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The administration became so distracted with the Iraq war that it cooled in its efforts to diminish the Afghani drug trade.
By Barney Frank | August 30, 2006
A WAR is missing. Sadly, it is not missing from the physical location in which it is taking place, and people continue to die as it is waged. But it has largely disappeared from our national debate, and that debate has been sorely distorted as a consequence.
Missions in Iraq, Afghanistan straining Army, a study warns
Troop reductions foreseen as relief
By Robert Burns, Associated Press | January 25, 2006
WASHINGTON -- Stretched by frequent troop rotations to Iraq and Afghanistan, the Army has become a ''thin green line" that could snap unless relief comes soon, according to a study for the Pentagon.
Just before Obama's election, the Globe went after Bush one more time:
the White House had "for years resisted calls by members of both parties" do more in Afghanistan.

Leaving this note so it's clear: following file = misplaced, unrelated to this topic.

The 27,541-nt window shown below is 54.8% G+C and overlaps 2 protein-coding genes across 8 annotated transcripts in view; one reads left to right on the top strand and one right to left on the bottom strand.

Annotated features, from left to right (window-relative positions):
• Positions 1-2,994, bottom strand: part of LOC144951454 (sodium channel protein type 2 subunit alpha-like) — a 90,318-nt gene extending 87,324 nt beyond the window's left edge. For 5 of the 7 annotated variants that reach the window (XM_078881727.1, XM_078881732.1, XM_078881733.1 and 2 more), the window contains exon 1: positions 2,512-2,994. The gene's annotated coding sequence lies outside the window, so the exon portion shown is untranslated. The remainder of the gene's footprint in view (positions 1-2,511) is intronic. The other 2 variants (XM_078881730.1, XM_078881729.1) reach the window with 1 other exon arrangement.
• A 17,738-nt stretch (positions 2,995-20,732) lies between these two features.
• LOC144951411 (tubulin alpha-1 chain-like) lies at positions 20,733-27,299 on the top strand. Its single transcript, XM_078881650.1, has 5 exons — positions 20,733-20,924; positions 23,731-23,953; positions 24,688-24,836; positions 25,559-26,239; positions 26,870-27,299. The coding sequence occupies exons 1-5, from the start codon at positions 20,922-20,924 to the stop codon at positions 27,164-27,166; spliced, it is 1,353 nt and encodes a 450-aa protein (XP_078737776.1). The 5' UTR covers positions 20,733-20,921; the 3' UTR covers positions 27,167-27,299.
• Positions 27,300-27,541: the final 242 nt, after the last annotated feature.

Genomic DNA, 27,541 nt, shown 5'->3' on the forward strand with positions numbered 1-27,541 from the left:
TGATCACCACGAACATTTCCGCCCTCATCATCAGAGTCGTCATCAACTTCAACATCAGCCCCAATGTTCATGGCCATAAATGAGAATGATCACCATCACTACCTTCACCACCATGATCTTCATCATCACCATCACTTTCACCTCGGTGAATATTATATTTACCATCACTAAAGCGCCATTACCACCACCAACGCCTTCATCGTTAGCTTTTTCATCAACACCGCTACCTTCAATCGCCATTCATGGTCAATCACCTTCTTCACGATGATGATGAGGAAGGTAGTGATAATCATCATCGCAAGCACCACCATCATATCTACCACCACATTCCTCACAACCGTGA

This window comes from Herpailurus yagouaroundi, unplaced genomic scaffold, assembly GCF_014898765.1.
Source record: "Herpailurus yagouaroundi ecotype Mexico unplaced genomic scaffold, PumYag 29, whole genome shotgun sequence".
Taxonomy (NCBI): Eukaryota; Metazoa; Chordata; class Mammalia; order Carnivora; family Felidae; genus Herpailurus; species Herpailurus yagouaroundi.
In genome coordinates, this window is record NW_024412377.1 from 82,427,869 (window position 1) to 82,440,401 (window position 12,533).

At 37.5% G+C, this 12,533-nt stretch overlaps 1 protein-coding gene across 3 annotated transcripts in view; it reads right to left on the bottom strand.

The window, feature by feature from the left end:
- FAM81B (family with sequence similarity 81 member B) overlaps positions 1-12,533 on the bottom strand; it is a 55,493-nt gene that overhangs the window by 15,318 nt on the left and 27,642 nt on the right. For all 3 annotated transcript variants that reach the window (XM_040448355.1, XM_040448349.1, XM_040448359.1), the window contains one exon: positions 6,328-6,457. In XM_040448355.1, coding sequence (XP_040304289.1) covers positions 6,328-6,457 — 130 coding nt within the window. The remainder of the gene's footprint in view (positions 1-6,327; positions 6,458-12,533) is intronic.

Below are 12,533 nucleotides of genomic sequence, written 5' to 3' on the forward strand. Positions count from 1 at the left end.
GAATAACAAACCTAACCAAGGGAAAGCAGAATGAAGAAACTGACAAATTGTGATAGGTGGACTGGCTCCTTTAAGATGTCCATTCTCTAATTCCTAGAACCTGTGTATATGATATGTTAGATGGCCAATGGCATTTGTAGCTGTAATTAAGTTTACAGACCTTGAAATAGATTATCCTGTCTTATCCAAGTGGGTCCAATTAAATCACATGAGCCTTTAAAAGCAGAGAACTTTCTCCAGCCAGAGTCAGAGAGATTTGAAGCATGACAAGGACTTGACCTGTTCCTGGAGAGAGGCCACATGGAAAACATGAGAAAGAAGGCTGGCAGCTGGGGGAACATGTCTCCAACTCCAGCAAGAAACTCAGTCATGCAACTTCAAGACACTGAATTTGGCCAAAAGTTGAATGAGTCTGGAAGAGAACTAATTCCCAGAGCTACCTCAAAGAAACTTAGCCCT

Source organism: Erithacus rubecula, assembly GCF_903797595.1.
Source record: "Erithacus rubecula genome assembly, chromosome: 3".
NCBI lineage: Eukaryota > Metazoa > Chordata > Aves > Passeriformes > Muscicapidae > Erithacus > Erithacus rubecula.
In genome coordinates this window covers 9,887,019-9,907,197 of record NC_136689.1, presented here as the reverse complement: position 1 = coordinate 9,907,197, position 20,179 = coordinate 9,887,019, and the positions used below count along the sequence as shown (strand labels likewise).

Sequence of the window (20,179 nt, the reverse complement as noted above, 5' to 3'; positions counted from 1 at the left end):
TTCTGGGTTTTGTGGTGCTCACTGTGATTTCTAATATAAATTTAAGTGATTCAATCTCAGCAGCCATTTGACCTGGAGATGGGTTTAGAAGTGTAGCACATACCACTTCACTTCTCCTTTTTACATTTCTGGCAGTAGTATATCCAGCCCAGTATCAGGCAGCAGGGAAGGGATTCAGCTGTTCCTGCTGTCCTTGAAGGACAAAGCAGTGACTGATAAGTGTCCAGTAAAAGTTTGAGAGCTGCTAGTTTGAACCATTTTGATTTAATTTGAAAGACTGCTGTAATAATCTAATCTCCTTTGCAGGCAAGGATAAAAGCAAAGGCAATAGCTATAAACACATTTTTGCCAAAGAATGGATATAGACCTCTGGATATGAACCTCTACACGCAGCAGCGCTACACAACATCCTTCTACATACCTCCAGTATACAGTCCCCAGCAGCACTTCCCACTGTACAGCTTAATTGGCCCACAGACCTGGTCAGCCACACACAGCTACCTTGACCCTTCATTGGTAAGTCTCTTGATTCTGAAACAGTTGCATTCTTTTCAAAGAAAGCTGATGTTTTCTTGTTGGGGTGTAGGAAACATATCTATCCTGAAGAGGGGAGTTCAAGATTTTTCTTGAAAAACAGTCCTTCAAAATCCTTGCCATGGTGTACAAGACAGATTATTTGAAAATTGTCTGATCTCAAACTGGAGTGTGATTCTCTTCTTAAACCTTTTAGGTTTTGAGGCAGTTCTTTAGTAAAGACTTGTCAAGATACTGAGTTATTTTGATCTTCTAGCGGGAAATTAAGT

WARS are usually traceable to a failure of statecraft. In the case of the current Israeli assault on the Hamas regime in Gaza, that failure belongs not only to the leadership of Israel and Hamas, but, most tellingly, to the serial blunders of President Bush.
Obama has an enormous cleanup task ahead of him; he cannot put off for a single day the work of peacemaking and rehabilitation in the Mideast.
"Our peace-promising president inherited a losing hand from his predecessor."
WASHINGTON—Former President Bill Clinton says he believes President Barack Obama is wise to step back and rethink U.S. policy in Afghanistan before approving the dispatch of additional U.S. troops there.
McChrystal Says He's Talked With Obama Once Since Taking Afghanistan Command
The disclosure that the president and his top Afghanistan commander have talked just once added to concerns that the administration is waiting too long to deal with a request for more troops.
WASHINGTON—A senior Republican congressman said Wednesday that President Barack Obama was endangering U.S. troops in Afghanistan by spending time weighing his next move in Afghanistan. The White House called the lawmaker's comment a "bunch of game playing."